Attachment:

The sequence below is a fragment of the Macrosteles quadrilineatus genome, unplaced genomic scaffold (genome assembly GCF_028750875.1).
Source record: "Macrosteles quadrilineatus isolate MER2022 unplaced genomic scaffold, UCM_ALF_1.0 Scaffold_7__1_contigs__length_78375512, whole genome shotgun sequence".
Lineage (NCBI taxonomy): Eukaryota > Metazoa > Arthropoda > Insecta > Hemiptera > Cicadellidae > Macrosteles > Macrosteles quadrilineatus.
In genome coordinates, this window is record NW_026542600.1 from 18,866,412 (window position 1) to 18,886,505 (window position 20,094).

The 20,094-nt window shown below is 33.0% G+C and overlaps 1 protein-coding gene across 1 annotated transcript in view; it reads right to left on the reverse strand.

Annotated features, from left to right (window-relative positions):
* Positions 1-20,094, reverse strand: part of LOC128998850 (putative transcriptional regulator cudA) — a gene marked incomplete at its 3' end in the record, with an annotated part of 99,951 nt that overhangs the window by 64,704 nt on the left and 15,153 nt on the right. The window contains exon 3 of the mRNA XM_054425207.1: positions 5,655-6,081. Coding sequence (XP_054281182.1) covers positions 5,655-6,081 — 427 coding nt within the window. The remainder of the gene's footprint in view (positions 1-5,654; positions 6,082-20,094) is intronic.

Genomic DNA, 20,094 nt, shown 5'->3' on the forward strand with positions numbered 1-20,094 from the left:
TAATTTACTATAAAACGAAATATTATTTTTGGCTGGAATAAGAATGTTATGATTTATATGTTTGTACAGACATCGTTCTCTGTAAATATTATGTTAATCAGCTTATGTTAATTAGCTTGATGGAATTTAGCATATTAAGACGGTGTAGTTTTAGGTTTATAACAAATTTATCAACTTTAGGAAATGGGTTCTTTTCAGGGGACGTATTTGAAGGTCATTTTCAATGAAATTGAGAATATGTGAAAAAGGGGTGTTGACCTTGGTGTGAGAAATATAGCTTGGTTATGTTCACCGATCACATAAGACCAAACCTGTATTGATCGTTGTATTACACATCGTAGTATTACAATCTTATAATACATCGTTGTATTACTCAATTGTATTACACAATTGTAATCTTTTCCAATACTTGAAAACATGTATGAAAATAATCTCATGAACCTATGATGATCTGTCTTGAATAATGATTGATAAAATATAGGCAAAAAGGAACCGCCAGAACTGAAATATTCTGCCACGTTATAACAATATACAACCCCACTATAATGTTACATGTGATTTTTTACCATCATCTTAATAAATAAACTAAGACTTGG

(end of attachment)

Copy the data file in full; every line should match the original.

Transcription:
The sequence below is a fragment of the Macrosteles quadrilineatus genome, unplaced genomic scaffold (genome assembly GCF_028750875.1).
Source record: "Macrosteles quadrilineatus isolate MER2022 unplaced genomic scaffold, UCM_ALF_1.0 Scaffold_7__1_contigs__length_78375512, whole genome shotgun sequence".
Lineage (NCBI taxonomy): Eukaryota > Metazoa > Arthropoda > Insecta > Hemiptera > Cicadellidae > Macrosteles > Macrosteles quadrilineatus.
In genome coordinates, this window is record NW_026542600.1 from 18,866,412 (window position 1) to 18,886,505 (window position 20,094).

The 20,094-nt window shown below is 33.0% G+C and overlaps 1 protein-coding gene across 1 annotated transcript in view; it reads right to left on the reverse strand.

Annotated features, from left to right (window-relative positions):
* Positions 1-20,094, reverse strand: part of LOC128998850 (putative transcriptional regulator cudA) — a gene marked incomplete at its 3' end in the record, with an annotated part of 99,951 nt that overhangs the window by 64,704 nt on the left and 15,153 nt on the right. The window contains exon 3 of the mRNA XM_054425207.1: positions 5,655-6,081. Coding sequence (XP_054281182.1) covers positions 5,655-6,081 — 427 coding nt within the window. The remainder of the gene's footprint in view (positions 1-5,654; positions 6,082-20,094) is intronic.

Genomic DNA, 20,094 nt, shown 5'->3' on the forward strand with positions numbered 1-20,094 from the left:
TAATTTACTATAAAACGAAATATTATTTTTGGCTGGAATAAGAATGTTATGATTTATATGTTTGTACAGACATCGTTCTCTGTAAATATTATGTTAATCAGCTTATGTTAATTAGCTTGATGGAATTTAGCATATTAAGACGGTGTAGTTTTAGGTTTATAACAAATTTATCAACTTTAGGAAATGGGTTCTTTTCAGGGGACGTATTTGAAGGTCATTTTCAATGAAATTGAGAATATGTGAAAAAGGGGTGTTGACCTTGGTGTGAGAAATATAGCTTGGTTATGTTCACCGATCACATAAGACCAAACCTGTATTGATCGTTGTATTACACATCGTAGTATTACAATCTTATAATACATCGTTGTATTACTCAATTGTATTACACAATTGTAATCTTTTCCAATACTTGAAAACATGTATGAAAATAATCTCATGAACCTATGATGATCTGTCTTGAATAATGATTGATAAAATATAGGCAAAAAGGAACCGCCAGAACTGAAATATTCTGCCACGTTATAACAATATACAACCCCACTATAATGTTACATGTGATTTTTTACCATCATCTTAATAAATAAACTAAGACTTGG